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​Air Force Secretary Heather Wilson unveiled the service's plan to increase its number of squadrons in a Sept. 17, 2018, keynote at AFA's Air, Space & Cyber Conference. Staff photo by Mike Tsukamoto.

New Air Force Planning Boss: 386 Squadron Level a “Baseline”

The Air Force’s plan to increase the number of operational squadrons to 386 is now just one of four possible force structure levels the service is considering. The Air Force Warfighter Integration Capability office is just beginning new analysis to determine the other routes that could be needed, the head of this planning said Tuesday at an AFA Mitchell Institute event in Arlington, Va. Read the full story by Brian Everstine.

Pence Announces Creation of US Space Command

Vice President Mike Pence on Tuesday officially announced the re-establishment of US Space Command as the 11th combatant command in the US military, moving one step closer to the creation of a new separate service for space operations. Read the full story by Brian Everstine.

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McSally Gets McCain’s Senate Seat

Arizona Gov. Doug Ducey on Tuesday said he will appoint USAF veteran and Arizona Republican Rep. Martha McSally to the late Sen. John McCain’s Senate seat. The announcement comes at the end of a turbulent political year for McSally, in which she sacrificed her seat in the US House of Representatives to run for Arizona’s other Senate seat, only to lose the tight race to Democrat Kyrsten Sinema. Read the full story by Jennifer-Leigh Oprihory.

GAO: USAF Ballistic Missile Defense System Meets Operational Requirements

The Air Force’s major ballistic missile defense radar in Alaska, Cobra Dane, met its requirement for operational capability, though the service may face limitations on space surveillance when the radar is down for maintenance, according to a new report from the Government Accountability Office. The GAO, in the Fiscal 2018 National Defense Authorization Act, was tasked to review the Air Force’s operation of the Cobra Dane station, which first began operating in 1976 on Shemya Island for ballistic missile defense and space surveillance. The Air Force and Missile Defense Agency together planned to spend $278.6 million in fiscal 2019 for operation and sustainment of the radar station, and the Air Force also plans $140 million for operations and maintenance of the site. The GAO found that the Air Force has developed procedures to mitigate risks when the site is down, for example by using SeaBased X-band radars for ballistic missile defense. The Air Force could face limitations on space surveillance if the radar is down because it can track objects that no other radar can track, according to the GAO. However, there are no plans to take the system offline long enough to compromise space surveillance, the report states. —Brian Everstine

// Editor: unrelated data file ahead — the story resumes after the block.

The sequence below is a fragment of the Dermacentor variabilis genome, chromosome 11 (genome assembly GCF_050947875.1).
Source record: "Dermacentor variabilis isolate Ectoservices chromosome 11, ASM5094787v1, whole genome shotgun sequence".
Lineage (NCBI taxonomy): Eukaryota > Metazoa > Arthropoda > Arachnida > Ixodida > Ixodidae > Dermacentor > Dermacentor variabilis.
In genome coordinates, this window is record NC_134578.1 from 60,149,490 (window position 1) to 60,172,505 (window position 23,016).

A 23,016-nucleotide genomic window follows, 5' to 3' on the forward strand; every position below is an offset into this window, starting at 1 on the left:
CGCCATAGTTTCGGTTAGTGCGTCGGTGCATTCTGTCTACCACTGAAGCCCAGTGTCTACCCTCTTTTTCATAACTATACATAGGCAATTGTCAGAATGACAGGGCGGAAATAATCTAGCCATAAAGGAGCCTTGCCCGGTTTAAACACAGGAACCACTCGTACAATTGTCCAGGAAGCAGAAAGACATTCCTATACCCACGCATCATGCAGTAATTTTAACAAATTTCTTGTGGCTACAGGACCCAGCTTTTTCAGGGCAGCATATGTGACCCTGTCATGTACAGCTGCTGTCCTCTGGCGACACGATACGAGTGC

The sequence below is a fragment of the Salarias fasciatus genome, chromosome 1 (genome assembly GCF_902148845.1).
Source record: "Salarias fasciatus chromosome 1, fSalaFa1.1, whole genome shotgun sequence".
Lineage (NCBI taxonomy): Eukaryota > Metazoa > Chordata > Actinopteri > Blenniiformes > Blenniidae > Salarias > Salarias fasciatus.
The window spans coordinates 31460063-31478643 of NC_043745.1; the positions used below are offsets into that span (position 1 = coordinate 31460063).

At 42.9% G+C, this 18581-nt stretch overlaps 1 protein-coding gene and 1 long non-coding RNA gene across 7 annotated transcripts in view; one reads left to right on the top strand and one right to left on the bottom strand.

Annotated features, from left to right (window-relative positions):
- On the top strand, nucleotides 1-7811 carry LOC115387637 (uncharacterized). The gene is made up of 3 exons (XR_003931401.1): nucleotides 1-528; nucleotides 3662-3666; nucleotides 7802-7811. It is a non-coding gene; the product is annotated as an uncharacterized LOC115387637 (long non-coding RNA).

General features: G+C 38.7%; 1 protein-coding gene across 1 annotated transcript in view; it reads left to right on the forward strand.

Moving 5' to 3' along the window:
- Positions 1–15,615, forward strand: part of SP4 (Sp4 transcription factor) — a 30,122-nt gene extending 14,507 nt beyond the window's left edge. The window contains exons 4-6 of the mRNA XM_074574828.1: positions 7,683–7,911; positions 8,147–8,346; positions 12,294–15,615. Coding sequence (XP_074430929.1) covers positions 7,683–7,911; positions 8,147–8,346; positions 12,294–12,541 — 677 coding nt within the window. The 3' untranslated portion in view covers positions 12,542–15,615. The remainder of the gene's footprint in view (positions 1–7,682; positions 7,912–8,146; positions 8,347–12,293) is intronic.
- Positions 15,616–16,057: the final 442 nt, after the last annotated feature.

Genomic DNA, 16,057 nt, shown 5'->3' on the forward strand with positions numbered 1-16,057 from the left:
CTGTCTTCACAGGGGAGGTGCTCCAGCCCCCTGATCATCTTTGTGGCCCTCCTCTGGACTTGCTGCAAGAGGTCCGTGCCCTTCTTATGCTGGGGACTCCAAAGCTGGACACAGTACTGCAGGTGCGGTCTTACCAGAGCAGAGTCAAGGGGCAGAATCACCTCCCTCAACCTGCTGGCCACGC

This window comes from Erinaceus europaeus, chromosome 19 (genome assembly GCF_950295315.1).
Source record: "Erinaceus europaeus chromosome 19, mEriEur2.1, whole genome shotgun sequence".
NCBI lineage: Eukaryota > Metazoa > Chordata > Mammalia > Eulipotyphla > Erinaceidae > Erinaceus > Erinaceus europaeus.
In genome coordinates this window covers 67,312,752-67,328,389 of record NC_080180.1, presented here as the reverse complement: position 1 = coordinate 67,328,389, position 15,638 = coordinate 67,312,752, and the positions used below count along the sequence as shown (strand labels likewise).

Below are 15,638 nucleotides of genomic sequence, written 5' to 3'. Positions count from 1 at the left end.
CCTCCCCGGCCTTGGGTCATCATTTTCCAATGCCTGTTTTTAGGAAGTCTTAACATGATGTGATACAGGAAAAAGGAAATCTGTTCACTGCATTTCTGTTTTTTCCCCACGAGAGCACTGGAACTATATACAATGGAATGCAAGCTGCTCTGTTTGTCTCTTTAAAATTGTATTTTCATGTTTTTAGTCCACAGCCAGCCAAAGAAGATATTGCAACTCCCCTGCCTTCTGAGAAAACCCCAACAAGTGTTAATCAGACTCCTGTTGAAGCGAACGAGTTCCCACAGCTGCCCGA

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RADAR SWEEP


Northrop Gets Potential $3.6B Air Force Large Aircraft Countermeasures Program Support IDIQ
Northrop Grumman (NYSE: NOC) will provide equipment and support for the U.S. Air Force‘s Large Aircraft Infrared Counter Measures program under a potential seven-year, $3.60B contract. Govconwire

The Future is Tuesday: Bezos, Musk, Boeing, and France to Launch Rockets Into Space
The stars are aligning for Tuesday to be quite the bookend to a transformational year for commercial space exploration. Fortune

Pentagon Has Sent Home Nearly 3K Active Duty Border Troops
Roughly half of the 5,900 active duty troops sent to the U.S.-Mexico border have returned home, a Pentagon spokesman said Monday. The Hill

On Board the 'Eye in the Sky' Watching Syria
For the last two years Nato planes (Awacs) have surveyed the skies over worn-torn Syria. The team on board are seen as a crucial part of the fight against the group calling itself Islamic State. The BBC's Mark Lowen has been on board the plane. BBC

Air Force PEAT Leverages Civil Air Patrol in Total Force Problem Solving
The Air Force Physiological Episodes Action Team is partnering up with the Civil Air Patrol as it continues to work toward solving physiological episodes or events. Air Force News

One more thing …

The Power of a Picture: The Wright Brothers Take Off
Despite what we’ve been told, this famous photograph doesn’t show the first powered, controlled flight, the author argues. Air Force Times